I was at a park with KitKat a month ago, some days after the Stars Dance concert. I was explaining to her, at her request, what it had been like - and then she asked me whether I'd taken any pictures. I replied that, no, because a) my camera is not all that, though not unappreciated, and b) Selena Gomez was too far away, anyways and c) I preferred to use my own memory.
"Way to remember an experience," she exclaimed. Sarcastically.
That's just it, isn't it? Nowadays, it's like an event didn't actually happen if it wasn't frozen, copied, pasted, and commented on. Nooo, it does not suffice to use your own memory. Nooo, it isn't enough to want to remember it as you felt it. It must be frozen for eternity. Because if you don't indulge in ye olde technology, you suck, the experience is diminished, and your friends have the right to scold you for it.
That's just a load of inedible green bananas.
Aside from the philosophical reasons I could debate against KitKat's simple statement, I have to ask: how accustomed have we become to technology? Cars, fuel, phones are considered essential. And it is convenient to travel a long distance by car, and one you can't travel by plane because the way is too short. But I've heard stories of kids asking their parents to drive the two-block way to the park, just so they can play on their iPod touches on they way, and in the park.
We're talking kids of nine years old. I didn't even know about touchies back then!
Yesterday, my family and I went to a beautiful Aboriginal reserve park where people came to watch the salmon migration. Man, I didn't even know salmon could be so big! I saw one throw itself against the dam, trying to swim upstream, but no salmon overcame that meter distance. Such is the power of water.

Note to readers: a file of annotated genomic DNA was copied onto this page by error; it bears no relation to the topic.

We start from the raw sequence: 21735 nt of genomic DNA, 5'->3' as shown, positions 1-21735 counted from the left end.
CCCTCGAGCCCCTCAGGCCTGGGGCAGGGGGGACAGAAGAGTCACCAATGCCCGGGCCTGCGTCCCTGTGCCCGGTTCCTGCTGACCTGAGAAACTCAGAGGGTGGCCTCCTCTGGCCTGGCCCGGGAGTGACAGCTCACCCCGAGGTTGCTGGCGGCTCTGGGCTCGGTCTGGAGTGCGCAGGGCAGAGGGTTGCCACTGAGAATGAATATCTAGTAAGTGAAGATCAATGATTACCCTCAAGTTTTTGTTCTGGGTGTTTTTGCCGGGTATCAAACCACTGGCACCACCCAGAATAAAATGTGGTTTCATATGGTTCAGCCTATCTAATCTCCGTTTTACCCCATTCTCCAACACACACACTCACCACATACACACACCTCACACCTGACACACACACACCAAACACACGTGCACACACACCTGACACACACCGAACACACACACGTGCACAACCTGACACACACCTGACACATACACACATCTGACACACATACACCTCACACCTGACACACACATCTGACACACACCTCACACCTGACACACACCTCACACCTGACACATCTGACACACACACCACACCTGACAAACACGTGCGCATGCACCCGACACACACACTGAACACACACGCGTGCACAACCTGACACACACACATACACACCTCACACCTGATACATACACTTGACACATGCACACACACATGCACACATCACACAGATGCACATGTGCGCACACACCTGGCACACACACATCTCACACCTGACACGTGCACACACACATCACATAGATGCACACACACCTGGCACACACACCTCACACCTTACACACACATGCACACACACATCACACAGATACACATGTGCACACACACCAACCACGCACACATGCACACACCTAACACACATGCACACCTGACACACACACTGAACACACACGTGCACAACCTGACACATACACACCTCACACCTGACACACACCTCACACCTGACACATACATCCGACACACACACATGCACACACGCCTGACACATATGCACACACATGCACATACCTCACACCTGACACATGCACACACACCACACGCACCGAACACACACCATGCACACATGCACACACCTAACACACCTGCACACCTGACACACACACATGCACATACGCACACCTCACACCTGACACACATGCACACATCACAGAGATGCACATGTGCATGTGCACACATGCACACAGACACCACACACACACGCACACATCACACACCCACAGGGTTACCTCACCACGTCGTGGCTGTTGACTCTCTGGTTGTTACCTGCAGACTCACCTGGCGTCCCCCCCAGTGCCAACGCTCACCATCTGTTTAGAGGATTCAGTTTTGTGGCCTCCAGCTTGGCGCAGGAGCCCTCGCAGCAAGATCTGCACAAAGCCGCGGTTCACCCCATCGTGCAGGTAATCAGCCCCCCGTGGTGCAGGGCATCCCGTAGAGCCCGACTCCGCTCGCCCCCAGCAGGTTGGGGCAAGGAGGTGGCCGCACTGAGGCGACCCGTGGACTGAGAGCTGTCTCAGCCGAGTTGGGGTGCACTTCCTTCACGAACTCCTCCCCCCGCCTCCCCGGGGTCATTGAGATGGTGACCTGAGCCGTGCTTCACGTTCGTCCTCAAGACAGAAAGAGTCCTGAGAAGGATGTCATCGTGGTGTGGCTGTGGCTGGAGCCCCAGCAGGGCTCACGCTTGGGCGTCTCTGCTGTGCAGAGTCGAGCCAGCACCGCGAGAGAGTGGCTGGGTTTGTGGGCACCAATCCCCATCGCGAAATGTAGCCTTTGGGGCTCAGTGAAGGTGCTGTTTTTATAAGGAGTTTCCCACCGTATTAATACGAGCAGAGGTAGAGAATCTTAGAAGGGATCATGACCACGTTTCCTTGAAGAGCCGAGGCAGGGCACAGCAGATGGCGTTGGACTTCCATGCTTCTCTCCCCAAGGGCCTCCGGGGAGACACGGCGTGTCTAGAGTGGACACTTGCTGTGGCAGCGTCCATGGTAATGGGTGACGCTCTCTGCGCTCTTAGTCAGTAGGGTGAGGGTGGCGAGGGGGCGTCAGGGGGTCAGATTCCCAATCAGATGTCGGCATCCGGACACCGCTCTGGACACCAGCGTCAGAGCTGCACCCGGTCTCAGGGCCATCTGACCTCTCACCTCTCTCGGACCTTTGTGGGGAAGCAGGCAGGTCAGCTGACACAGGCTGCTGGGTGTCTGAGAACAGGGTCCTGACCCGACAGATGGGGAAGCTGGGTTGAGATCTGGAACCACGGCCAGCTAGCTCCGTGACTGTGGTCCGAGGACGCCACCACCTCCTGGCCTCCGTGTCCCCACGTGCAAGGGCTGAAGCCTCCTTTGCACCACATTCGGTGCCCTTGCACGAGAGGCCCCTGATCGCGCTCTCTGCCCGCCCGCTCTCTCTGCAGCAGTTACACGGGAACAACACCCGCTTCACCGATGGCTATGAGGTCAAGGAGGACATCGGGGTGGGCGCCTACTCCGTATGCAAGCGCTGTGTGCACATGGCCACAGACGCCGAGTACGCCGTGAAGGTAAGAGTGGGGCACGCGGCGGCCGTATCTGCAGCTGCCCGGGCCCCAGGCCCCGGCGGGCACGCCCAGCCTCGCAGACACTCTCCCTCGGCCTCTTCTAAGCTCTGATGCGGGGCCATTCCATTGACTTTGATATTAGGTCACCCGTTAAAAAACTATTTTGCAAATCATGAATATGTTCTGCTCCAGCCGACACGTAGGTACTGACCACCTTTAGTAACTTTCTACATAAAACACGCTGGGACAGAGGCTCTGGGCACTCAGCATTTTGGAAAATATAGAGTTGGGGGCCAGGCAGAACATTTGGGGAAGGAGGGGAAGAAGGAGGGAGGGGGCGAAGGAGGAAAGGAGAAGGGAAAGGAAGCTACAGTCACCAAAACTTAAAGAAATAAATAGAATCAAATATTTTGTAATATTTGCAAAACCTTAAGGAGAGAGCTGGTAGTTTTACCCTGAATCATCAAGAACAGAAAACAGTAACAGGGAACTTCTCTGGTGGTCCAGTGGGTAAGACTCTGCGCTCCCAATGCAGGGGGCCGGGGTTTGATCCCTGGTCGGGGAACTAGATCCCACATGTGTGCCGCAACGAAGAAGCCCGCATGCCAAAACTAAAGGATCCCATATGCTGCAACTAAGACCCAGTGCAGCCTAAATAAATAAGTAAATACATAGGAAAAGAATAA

...I digress. The point is, there was a family of three in one of the spots, and their little boy of . . . what, five years old? - was playing some game on an iPad. I'm not kidding. They come to a park to enjoy the fresh air and the sight of salmon in a natural (well, semi-natural) habitat of theirs, and their five-year-old kid is playing on a rather large and expensive piece of technology. The parents are looking over his shoulder.
WHAT THE FIGS?!!
We don't own the technology - it's like the gadgets have begun to own us! Some people don't go anywhere without their precious life source - the iPhone (Curiously enough, other types of phones don't begin the same addiction...). I've seen eighth-grade girls at school with iPhones in the back pockets of their really tight skinny jeans (have fun sitting down, y'all), and I swear they check them like every ten minutes for messages.
What was texting invented for, anyway? It's not considered cool anymore to just . . . talk and hear your friend's voice? It's not like it's more bothersome - it would have taken less effort to say this whole post than to type it up. Texting just has become cool, and Social Interaction Networks have become the real world.
Social Interaction Networks = SINs.
My own two sisters, who have just turned five years old, already ask to hold my mother's Blackberry phone, and then they argue over whose turn it is to hold it. I didn't know phones existed when I was their age, much less ask to hold one. It was a better interest to play with my stuffed animals or read or draw. But this generation? If we don't do something about it, our children will become slaves to technology.
Sometimes I like to daydream about an eternal blackout. Then we would revert to Aboriginal ways (amazing thought!!) and maybe this post would be forgotten, maybe not. Maybe it will suffice for me to hope that someone read this post before it was obliterated, and recognized as I did that humanity is, most likely, corrupted from an overdose of Facebook.